Chef Chat, Part 1: John Sheely of Mockingbird Bistro
This week we visited with Chef John Sheely, discussing mistakes new chefs make as well as his own mistakes.
EOW: I've met with chefs who are still early in their careers that are very eager to make a name for themselves and their restaurant. You've been described as a "veteran in the restaurant business." What sort of aspirations do accomplished chefs have?
Sheely: I believe you can't ever rest on your laurels; you're only as good as the last meal you put out. It's just an ongoing thing. To me, food is the easiest part as long as you buy the best ingredients, use proper technique and have a passion about what you do. The food's easy. The service and delivery to the customer everyday is what keeps people coming back. It's a very important component that I think a lot of people overlook. Many of these younger chefs just put their food out. They don't worry about the service. But I think every chef should take a big part in the service. They should know what's going on. How is the food served? Is it served properly? Is it served from the left and picked up from the right? Are they describing the ingredients and plates correctly? Are they reaching in front of the guests? It's all about the service. That's what I've learned in all my years of experience. Once you have that combination of food, service and location, it all works.
EOW: So what percentage of a chef's effort should be in food vs. service?
Sheely: For myself, when I first opened my first restaurant, I left the service in someone's hands while I concentrated on the kitchen. In fact, my first restaurant, some guy pulled me aside and told me, "We love what you're doing here, we love your food, and we'll come back again. But if you don't fix your service, we won't be back a third time because no matter how good the food is, if you can't serve it properly, we're not coming back." I think Houston is that kind of market. Houston is very service-oriented. There are a lot of restaurant families such as the Carrabbas, Mandolas and Corduas. They're very big on making you feel welcome and a part of their family.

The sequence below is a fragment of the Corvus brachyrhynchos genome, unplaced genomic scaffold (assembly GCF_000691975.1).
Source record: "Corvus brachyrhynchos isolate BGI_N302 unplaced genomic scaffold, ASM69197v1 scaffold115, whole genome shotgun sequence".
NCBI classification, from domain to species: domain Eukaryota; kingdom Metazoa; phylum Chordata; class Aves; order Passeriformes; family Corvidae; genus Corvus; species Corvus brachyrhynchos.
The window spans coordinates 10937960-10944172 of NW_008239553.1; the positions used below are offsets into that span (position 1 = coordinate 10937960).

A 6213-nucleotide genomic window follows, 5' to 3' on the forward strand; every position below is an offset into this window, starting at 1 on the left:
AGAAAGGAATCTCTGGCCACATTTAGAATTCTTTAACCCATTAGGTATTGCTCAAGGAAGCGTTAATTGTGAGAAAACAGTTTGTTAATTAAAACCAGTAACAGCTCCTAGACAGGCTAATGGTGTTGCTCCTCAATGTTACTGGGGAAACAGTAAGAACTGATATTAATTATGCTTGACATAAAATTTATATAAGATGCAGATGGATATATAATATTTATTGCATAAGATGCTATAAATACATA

EOW: What's another memorable mistake you made early on in your career that you learned from and has helped you to this day?
Sheely: There are so many. (laughs) I am guilty of opening restaurants in poor locations. Take this location. It's not a very good location. It's not on any major thoroughfare. It's a destination restaurant. You don't drive by and think, "Oh, let's go to Mockingbird." If I was on Westheimer, I might be doing double the revenue. This is true of every restaurant that I ever had, even when I was in Colorado. But I still make a go of it by making people feel like they're walking into my home. I'm here. My wife is here. The wait staff has been with me forever. Chef Jose has been with me since 1995. We all click and everything works together. I want people to feel warm when they walk in.
EOW: Speaking of Colorado, what are some of the major differences between the places you've worked in Colorado versus here?
Sheely: I used to think that Houston would have more of a year-round clientele, whereas it was very seasonal in Vail. But you know what? Houston has its seasons as well. People go out of town for the summer. It's slow when school starts and during tax season and holidays. There are ebbs and flows, much like in Colorado. However, it's not nearly as dramatic as the shoulder seasons when the mountain closes and everybody leaves.
Come back tomorrow to learn about Sheely's memorable food discoveries, how skiing ties into cooking, and how Sheely has been coping with the down economy.
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